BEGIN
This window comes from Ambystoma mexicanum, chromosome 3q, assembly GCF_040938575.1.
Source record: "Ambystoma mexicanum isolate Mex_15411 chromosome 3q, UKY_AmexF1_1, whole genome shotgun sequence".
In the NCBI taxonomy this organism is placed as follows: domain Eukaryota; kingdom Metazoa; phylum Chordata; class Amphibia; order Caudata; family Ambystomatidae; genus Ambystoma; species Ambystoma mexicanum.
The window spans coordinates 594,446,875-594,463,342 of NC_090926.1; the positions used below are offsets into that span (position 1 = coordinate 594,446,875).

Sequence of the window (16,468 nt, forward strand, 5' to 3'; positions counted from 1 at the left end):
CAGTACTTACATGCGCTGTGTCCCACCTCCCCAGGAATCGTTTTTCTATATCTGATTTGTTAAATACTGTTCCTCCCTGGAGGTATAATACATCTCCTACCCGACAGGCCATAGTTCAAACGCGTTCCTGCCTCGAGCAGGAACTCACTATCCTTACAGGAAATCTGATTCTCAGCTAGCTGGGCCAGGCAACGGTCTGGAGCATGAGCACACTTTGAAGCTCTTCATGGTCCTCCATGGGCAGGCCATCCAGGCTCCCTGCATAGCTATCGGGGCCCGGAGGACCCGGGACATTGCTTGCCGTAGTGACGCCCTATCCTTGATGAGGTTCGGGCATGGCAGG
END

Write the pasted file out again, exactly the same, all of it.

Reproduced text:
This window comes from Ambystoma mexicanum, chromosome 3q, assembly GCF_040938575.1.
Source record: "Ambystoma mexicanum isolate Mex_15411 chromosome 3q, UKY_AmexF1_1, whole genome shotgun sequence".
In the NCBI taxonomy this organism is placed as follows: domain Eukaryota; kingdom Metazoa; phylum Chordata; class Amphibia; order Caudata; family Ambystomatidae; genus Ambystoma; species Ambystoma mexicanum.
The window spans coordinates 594,446,875-594,463,342 of NC_090926.1; the positions used below are offsets into that span (position 1 = coordinate 594,446,875).

Sequence of the window (16,468 nt, forward strand, 5' to 3'; positions counted from 1 at the left end):
CAGTACTTACATGCGCTGTGTCCCACCTCCCCAGGAATCGTTTTTCTATATCTGATTTGTTAAATACTGTTCCTCCCTGGAGGTATAATACATCTCCTACCCGACAGGCCATAGTTCAAACGCGTTCCTGCCTCGAGCAGGAACTCACTATCCTTACAGGAAATCTGATTCTCAGCTAGCTGGGCCAGGCAACGGTCTGGAGCATGAGCACACTTTGAAGCTCTTCATGGTCCTCCATGGGCAGGCCATCCAGGCTCCCTGCATAGCTATCGGGGCCCGGAGGACCCGGGACATTGCTTGCCGTAGTGACGCCCTATCCTTGATGAGGTTCGGGCATGGCAGG